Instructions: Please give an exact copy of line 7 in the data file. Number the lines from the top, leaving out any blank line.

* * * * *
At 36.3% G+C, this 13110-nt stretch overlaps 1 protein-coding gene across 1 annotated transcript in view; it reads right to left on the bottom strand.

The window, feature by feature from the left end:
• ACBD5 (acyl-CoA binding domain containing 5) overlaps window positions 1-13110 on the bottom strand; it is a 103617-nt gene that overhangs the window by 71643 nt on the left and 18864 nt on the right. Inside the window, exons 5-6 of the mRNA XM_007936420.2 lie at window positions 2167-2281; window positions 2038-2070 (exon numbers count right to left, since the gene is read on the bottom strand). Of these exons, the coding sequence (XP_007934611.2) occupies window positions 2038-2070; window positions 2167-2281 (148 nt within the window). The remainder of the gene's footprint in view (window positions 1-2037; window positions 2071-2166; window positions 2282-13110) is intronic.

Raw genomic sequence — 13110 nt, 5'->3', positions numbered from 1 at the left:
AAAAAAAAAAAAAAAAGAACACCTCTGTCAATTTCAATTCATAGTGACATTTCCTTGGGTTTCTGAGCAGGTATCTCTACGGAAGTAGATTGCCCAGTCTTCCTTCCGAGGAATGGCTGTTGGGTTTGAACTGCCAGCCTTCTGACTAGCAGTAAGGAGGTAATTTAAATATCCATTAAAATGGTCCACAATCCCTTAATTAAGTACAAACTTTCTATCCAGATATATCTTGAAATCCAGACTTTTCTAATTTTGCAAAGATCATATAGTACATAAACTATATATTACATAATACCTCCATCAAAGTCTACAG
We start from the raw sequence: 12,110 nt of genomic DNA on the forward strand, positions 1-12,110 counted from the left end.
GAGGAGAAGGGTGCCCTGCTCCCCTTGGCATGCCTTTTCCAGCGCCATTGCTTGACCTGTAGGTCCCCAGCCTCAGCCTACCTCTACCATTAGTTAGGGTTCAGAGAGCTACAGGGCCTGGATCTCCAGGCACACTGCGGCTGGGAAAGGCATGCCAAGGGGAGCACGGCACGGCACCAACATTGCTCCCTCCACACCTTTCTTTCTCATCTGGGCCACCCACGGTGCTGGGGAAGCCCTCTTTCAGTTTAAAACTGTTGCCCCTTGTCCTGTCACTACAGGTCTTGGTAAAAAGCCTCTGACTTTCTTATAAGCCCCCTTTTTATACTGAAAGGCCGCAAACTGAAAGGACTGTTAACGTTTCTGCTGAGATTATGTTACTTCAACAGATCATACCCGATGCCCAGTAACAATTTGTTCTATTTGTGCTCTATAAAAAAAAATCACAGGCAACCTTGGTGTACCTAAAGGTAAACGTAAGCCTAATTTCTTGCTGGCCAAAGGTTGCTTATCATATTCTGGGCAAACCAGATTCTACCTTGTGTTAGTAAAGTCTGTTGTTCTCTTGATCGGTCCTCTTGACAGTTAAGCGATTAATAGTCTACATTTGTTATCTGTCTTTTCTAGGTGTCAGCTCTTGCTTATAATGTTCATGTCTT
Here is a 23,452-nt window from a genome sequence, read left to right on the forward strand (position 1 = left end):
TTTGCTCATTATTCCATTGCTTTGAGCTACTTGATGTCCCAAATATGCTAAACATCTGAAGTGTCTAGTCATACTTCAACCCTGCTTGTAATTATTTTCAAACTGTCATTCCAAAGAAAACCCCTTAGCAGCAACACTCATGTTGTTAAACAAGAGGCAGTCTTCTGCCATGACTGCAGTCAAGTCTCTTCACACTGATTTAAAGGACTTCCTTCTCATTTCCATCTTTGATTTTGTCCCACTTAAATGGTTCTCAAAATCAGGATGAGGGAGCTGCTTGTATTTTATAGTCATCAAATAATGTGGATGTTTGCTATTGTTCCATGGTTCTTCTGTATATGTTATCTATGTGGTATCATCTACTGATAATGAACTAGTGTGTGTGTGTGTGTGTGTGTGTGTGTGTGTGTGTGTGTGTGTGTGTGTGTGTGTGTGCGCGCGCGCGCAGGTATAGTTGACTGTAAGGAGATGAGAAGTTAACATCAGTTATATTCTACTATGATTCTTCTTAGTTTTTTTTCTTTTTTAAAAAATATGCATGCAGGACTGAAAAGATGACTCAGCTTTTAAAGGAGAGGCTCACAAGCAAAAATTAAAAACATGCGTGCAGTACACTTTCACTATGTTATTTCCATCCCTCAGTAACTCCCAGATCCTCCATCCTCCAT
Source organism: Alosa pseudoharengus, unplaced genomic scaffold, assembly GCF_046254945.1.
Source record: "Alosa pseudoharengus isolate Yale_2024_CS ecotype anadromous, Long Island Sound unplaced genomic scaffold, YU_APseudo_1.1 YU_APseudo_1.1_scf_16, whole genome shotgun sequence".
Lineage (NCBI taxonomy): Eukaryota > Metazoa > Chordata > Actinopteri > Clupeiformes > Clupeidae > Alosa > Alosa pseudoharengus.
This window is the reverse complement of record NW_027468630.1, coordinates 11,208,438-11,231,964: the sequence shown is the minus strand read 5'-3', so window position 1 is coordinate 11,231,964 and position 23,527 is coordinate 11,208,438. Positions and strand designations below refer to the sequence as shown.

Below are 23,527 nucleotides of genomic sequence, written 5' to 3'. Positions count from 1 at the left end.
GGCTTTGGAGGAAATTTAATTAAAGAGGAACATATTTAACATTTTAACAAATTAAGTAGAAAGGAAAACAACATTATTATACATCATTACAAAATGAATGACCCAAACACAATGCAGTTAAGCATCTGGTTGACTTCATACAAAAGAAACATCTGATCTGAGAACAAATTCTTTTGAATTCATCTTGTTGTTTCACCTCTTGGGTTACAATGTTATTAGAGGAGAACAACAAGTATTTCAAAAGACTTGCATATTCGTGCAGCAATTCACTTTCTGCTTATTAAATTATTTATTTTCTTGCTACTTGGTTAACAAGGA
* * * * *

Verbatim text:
GAGGAGAAGGGTGCCCTGCTCCCCTTGGCATGCCTTTTCCAGCGCCATTGCTTGACCTGTAGGTCCCCAGCCTCAGCCTACCTCTACCATTAGTTAGGGTTCAGAGAGCTACAGGGCCTGGATCTCCAGGCACACTGCGGCTGGGAAAGGCATGCCAAGGGGAGCACGGCACGGCACCAACATTGCTCCCTCCACACCTTTCTTTCTCATCTGGGCCACCCACGGTGCTGGGGAAGCCCTCTTTCAGTTTAAAACTGTTGCCCCTTGTCCTGTCACTACAGGTCTTGGTAAAAAGCCTCTGACTTTCTTATAAGCCCCCTTTTTATACTGAAAGGCCGCAAACTGAAAGGACTGTTAACGTTTCTGCTGAGATTATGTTACTTCAACAGATCATACCCGATGCCCAGTAACAATTTGTTCTATTTGTGCTCTATAAAAAAAAATCACAGGCAACCTTGGTGTACCTAAAGGTAAACGTAAGCCTAATTTCTTGCTGGCCAAAGGTTGCTTATCATATTCTGGGCAAACCAGATTCTACCTTGTGTTAGTAAAGTCTGTTGTTCTCTTGATCGGTCCTCTTGACAGTTAAGCGATTAATAGTCTACATTTGTTATCTGTCTTTTCTAGGTGTCAGCTCTTGCTTATAATGTTCATGTCTT